New penalties against Moscow proposed by US lawmakers violate international law and officials in Brussels should consider countermeasures, the German economy minister said on Monday.
"We consider this as being against international law, plain and simple,"Brigitte Zypries told the Funke Mediengruppe newspaper chain.
"Of course we don't want a trade war. But it is important the European Commission now looks into countermeasures,” she added.
|The Reichstag building © Tobias Schwarz / Reuters
According to the minister, “the Americans can not punish German companies because they operate economically in another country."
Last week, both chambers of the US Congress decided to impose new sanctions against Russia over its Crimea reunification and alleged meddling in US elections. The bill has still to be signed by US President Donald Trump. This is the first time Washington has made a move against Moscow without European consent.
The bill appears to target Russia’s Nord Stream-2 pipeline that will deliver natural gas from Russia to Germany. The proposed expansion would double the existing pipeline's capacity and make Germany EU's main energy hub.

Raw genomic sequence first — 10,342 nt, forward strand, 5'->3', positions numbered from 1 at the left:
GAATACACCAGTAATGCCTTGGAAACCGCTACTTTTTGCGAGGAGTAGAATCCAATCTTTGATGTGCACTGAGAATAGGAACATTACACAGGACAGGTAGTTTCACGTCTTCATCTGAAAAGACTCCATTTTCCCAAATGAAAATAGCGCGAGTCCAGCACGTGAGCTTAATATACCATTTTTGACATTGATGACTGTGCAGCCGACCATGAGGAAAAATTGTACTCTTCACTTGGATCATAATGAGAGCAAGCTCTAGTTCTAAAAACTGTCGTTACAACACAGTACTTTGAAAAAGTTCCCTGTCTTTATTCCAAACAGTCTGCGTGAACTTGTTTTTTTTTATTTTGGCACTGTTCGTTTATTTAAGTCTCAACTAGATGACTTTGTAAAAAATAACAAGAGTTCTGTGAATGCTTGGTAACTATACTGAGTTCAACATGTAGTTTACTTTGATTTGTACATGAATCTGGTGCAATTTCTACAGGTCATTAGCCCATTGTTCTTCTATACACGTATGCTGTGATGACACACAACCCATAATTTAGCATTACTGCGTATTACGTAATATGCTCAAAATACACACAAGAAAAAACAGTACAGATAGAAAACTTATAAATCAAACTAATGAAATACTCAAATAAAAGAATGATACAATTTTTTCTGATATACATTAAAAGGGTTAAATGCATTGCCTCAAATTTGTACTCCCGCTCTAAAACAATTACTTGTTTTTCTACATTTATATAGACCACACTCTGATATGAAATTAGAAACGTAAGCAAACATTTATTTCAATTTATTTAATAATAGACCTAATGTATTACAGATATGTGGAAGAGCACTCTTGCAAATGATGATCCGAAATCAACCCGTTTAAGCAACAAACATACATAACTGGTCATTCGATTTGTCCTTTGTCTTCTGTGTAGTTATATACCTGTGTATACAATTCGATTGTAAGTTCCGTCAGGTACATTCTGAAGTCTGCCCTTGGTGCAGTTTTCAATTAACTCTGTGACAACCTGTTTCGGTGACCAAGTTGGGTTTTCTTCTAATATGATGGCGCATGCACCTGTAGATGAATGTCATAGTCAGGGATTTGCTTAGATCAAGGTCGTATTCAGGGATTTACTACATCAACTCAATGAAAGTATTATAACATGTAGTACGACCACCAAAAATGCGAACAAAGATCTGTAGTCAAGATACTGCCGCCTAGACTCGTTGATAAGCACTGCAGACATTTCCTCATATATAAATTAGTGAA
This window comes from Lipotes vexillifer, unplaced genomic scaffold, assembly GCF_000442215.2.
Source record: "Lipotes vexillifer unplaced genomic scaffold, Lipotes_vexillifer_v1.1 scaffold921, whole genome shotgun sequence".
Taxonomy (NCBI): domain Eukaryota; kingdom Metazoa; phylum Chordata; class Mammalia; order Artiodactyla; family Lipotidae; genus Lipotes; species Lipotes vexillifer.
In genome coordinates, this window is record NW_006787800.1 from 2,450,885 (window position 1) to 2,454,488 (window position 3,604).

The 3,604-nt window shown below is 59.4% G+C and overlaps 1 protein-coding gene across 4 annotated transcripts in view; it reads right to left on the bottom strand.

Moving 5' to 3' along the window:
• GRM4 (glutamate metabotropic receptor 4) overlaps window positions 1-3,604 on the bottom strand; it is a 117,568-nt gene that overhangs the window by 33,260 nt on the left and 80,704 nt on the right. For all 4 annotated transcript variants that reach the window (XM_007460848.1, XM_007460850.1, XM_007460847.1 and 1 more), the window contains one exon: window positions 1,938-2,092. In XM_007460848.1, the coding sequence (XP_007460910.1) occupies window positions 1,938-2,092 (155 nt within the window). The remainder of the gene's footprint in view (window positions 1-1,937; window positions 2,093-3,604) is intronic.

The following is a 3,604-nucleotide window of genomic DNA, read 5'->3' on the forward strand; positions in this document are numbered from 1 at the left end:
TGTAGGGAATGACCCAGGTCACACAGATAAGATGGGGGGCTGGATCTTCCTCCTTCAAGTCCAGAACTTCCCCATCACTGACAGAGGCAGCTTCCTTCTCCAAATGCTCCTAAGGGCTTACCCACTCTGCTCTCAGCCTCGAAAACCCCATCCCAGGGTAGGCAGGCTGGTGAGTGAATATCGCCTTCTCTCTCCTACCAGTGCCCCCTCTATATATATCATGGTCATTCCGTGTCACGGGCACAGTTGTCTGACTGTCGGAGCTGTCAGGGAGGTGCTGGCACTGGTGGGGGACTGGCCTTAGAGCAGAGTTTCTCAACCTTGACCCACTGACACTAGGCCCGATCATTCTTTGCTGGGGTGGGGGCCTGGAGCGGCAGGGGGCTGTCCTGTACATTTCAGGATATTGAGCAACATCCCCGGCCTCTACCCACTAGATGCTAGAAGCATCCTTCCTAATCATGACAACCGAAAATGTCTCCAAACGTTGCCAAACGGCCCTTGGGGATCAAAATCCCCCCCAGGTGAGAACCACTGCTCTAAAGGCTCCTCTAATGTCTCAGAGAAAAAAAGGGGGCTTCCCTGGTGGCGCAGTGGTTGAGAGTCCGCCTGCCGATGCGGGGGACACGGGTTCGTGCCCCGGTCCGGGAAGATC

The legislation seeks to introduce individual sanctions for contributing in Russian energy projects and targets major sectors of Russia’s economy, including defense, railway, and banking industries.
The new sanctions on Russia have been criticized by several senior politicians in Europe, including the Austrian Chancellor Christian Kern and German Foreign Minister Sigmar Gabriel. Critics of the US government's move argue the sanctions could affect European energy security and serve Washington’s economic interests – in line with the "America First" policy of president Donald Trump.
“We deem it absolutely unacceptable when a bill demands that Europeans give up on Russian gas so that they could sell American instead, at a much higher price,” Gabriel said.
Russian energy giant Gazprom currently supplies a third of European gas demands, having delivered a record 179 billion cubic meters (bcm) of natural gas to Europe in 2016. Construction of additional delivery infrastructure would diversify the supply of Russian gas and make the delivery of fuel much cheaper than the costly US alternative of liquefied natural gas (LNG).
Speaking in Warsaw, Poland in July, Trump made clear that the US is interested in expanding energy ties with Europe, especially with Central and Eastern European nations.
“We are committed to securing your access to alternate sources of energy, so Poland and its neighbors are never again held hostage to a single supplier of energy,” Trump said after Poland received its first shipment of American LNG in June.
Polish President Andrzej Duda later expressed hope that his country will become a pan-European energy hub able to distribute gas across the EU.